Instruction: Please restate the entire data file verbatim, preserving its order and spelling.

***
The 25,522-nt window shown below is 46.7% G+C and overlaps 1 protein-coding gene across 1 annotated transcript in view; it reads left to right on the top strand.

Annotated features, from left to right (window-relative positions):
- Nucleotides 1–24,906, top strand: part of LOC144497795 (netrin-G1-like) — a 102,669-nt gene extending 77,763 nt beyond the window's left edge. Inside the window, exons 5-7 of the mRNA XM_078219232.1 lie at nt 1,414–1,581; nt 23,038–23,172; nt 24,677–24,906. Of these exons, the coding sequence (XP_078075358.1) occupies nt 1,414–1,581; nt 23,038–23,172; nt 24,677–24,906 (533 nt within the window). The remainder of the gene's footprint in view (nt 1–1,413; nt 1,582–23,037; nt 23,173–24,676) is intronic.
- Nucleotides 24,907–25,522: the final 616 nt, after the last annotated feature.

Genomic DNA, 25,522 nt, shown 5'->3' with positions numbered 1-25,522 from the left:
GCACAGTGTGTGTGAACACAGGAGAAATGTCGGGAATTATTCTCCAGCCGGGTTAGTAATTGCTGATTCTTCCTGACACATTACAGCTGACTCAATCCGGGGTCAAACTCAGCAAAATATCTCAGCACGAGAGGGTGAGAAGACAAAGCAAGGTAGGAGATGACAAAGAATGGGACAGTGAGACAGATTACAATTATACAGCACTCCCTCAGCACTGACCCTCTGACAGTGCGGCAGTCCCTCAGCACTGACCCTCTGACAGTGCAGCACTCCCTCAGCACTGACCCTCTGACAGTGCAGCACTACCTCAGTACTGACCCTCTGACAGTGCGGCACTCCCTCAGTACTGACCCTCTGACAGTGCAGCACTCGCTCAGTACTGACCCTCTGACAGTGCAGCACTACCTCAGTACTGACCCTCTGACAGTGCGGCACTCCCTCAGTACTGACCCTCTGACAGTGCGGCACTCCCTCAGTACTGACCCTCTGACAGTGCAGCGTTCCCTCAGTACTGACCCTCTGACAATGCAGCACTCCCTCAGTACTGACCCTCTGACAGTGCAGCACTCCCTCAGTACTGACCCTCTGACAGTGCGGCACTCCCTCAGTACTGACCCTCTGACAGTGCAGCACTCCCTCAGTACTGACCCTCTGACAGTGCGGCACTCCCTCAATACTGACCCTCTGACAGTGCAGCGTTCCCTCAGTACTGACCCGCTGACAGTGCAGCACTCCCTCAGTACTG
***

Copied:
The 25,522-nt window shown below is 46.7% G+C and overlaps 1 protein-coding gene across 1 annotated transcript in view; it reads left to right on the top strand.

Annotated features, from left to right (window-relative positions):
- Nucleotides 1–24,906, top strand: part of LOC144497795 (netrin-G1-like) — a 102,669-nt gene extending 77,763 nt beyond the window's left edge. Inside the window, exons 5-7 of the mRNA XM_078219232.1 lie at nt 1,414–1,581; nt 23,038–23,172; nt 24,677–24,906. Of these exons, the coding sequence (XP_078075358.1) occupies nt 1,414–1,581; nt 23,038–23,172; nt 24,677–24,906 (533 nt within the window). The remainder of the gene's footprint in view (nt 1–1,413; nt 1,582–23,037; nt 23,173–24,676) is intronic.
- Nucleotides 24,907–25,522: the final 616 nt, after the last annotated feature.

Genomic DNA, 25,522 nt, shown 5'->3' with positions numbered 1-25,522 from the left:
GCACAGTGTGTGTGAACACAGGAGAAATGTCGGGAATTATTCTCCAGCCGGGTTAGTAATTGCTGATTCTTCCTGACACATTACAGCTGACTCAATCCGGGGTCAAACTCAGCAAAATATCTCAGCACGAGAGGGTGAGAAGACAAAGCAAGGTAGGAGATGACAAAGAATGGGACAGTGAGACAGATTACAATTATACAGCACTCCCTCAGCACTGACCCTCTGACAGTGCGGCAGTCCCTCAGCACTGACCCTCTGACAGTGCAGCACTCCCTCAGCACTGACCCTCTGACAGTGCAGCACTACCTCAGTACTGACCCTCTGACAGTGCGGCACTCCCTCAGTACTGACCCTCTGACAGTGCAGCACTCGCTCAGTACTGACCCTCTGACAGTGCAGCACTACCTCAGTACTGACCCTCTGACAGTGCGGCACTCCCTCAGTACTGACCCTCTGACAGTGCGGCACTCCCTCAGTACTGACCCTCTGACAGTGCAGCGTTCCCTCAGTACTGACCCTCTGACAATGCAGCACTCCCTCAGTACTGACCCTCTGACAGTGCAGCACTCCCTCAGTACTGACCCTCTGACAGTGCGGCACTCCCTCAGTACTGACCCTCTGACAGTGCAGCACTCCCTCAGTACTGACCCTCTGACAGTGCGGCACTCCCTCAATACTGACCCTCTGACAGTGCAGCGTTCCCTCAGTACTGACCCGCTGACAGTGCAGCACTCCCTCAGTACTG